Mozilla released the first official beta of the new Firefox 4 this past week, creating quite a stir on the web. This latest version of one of the most popular open source web browsers has completely overhauled the traditional Firefox user interface. This new interface, coupled with a number of new features useful for web developers as well as regular users, is Mozilla’s latest attempt to reclaim its position as top dog in the open source web browser market, which has been threatened in recent years by tough competitors like Chrome.
The most noteworthy feature of Firefox 4 Beta 1 is that now, like Chrome, tabs run along the top of the browser by default. This shift was made in order to give tabs “top visual priority for more efficient and intuitive browsing,” as well as to streamline the tab controls on the browser page. Users should note that this is just the default setting; if you like having the tabs on the bottom, the layout can be adjusted to suit your personal preference. Unfortunately, this option is not available for Mac OSX or Linux yet, though Mozilla does say that this will be changing soon once the theme on these two systems’ betas has been modified to support the change.
Another change is that a new add-ons manager, which acts like an actual tab, has replaced the old one, making it easier to manage add-ons and further customize the Firefox 4 browser. This new design is much less cluttered than the previous one, which many users will likely find appealing. Other space-saving changes include the removal of traditional menus and replacing them with a single orange Firefox button (again, currently only on Windows 7 and Vista), the merging of the Reload and Stop buttons into a single button, and replacing the Bookmarks Toolbar with a Bookmarks Button by default.
Other new features and changes include:
- The ability to search for a switch to already opened tabs in the Smart Location Bar.
- A new extension management API (Mozilla says that UI will be changed before the final release). Also, significant API improvements have been made available for JS-ctypes (a foreign function interface for extensions).
- Crash protection for Windows, Mac, and Linux when Adobe Flash, Apple Quicktime, or Microsoft Silverlight plug-ins crash.
- CSS Transitions are partially supported.
- Full WebGL support is included (however, it is currently disabled by default).
- Core Animation rendering model for plug-ins on Mac OS X (also, plug-ins which also support this model can now draw faster and more efficiently).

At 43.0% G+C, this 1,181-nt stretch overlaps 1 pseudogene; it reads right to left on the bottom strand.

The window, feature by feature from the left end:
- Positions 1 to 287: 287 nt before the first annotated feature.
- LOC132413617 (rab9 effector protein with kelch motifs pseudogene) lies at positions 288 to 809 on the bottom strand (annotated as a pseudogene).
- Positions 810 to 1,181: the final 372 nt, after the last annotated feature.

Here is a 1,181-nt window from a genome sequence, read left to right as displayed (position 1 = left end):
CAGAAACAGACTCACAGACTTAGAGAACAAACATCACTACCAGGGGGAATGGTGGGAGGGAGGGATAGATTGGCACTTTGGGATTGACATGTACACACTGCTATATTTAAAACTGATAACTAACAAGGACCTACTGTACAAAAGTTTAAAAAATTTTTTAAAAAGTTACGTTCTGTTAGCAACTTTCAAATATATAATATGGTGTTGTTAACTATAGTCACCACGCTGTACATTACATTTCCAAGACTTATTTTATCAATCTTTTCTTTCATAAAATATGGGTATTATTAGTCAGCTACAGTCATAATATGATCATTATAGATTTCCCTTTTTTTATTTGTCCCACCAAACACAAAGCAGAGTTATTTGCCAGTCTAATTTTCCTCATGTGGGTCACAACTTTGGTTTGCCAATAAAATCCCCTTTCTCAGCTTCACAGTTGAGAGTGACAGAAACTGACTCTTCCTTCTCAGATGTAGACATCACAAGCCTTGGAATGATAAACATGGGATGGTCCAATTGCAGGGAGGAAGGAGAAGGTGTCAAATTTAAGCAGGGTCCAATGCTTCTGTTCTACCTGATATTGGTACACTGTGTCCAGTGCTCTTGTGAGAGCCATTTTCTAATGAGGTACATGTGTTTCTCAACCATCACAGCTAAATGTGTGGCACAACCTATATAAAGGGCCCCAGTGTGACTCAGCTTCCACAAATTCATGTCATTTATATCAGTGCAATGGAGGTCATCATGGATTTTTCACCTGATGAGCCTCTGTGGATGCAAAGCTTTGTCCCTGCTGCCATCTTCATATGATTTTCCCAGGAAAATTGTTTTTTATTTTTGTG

- Native support for the HD HTML5 WebM video format. There will also be A new HTML5 parser and support for more HTML5 form controls.
- An experimental Direct2D rendering backend available on Windows browsers (also turned off by default).
- Web developers can use Websockets for a low complexity, low latency, bidirectional communications API. They will also be able to update the URL field using HTML History API’s without having to reload the page.
- More responsive page rendering through using lazy frame construction.
- Link history lookup is now done asynchronously to provide better responsiveness during pageload.
- CSS :visited selectors have been changed to block websites from being able to check a user’s browsing history.
This looks impressive on paper and in promotional videos, but the real question is can this beta live up the hype? Skatter Tech’s general manager Sharath Shroff has been using the Firefox 4 Beta 1 for about half a week now on Windows 7, and he gave me a brief breakdown of his thoughts on the beta browser:
“I’ve noticed a definite increase in speed; it’s not crazy faster, but a bit, which was enough for me. I really like the support for HTML5, especially since Chrome and Safari have supported it for a while now, and WebM support is nice as well. I’m still waiting for the App tabs (which were mentioned in the developer’s video above), though, and when running maximized, the browser doesn’t interface properly with Windows 7. By this I mean that the Aero Snap feature doesn’t work properly; I cannot move my mouse to the top of the screen and just click and drag and the window. This is a little strange, since Aero Snap works for all other apps and windows, just not Firefox 4. But all in all it works fine and I like the new features a lot, especially the HTML5 and WebM support.”
With all its new features and attractive user interface, Firefox 4 looks at the very least to be a great threat to its competitors, and may possibly even be poised to overtake them to become the leading open source browser the way it was back in 2008 when Firefox 3 was first released. Of course, it ultimately comes down to whether or not users will download it. These features are definitely a step in the right direction, so I would be surprised if Firefox 4 isn’t successful.
Users interested in trying out Firefox 4 for themselves can download the beta from the Firefox web site.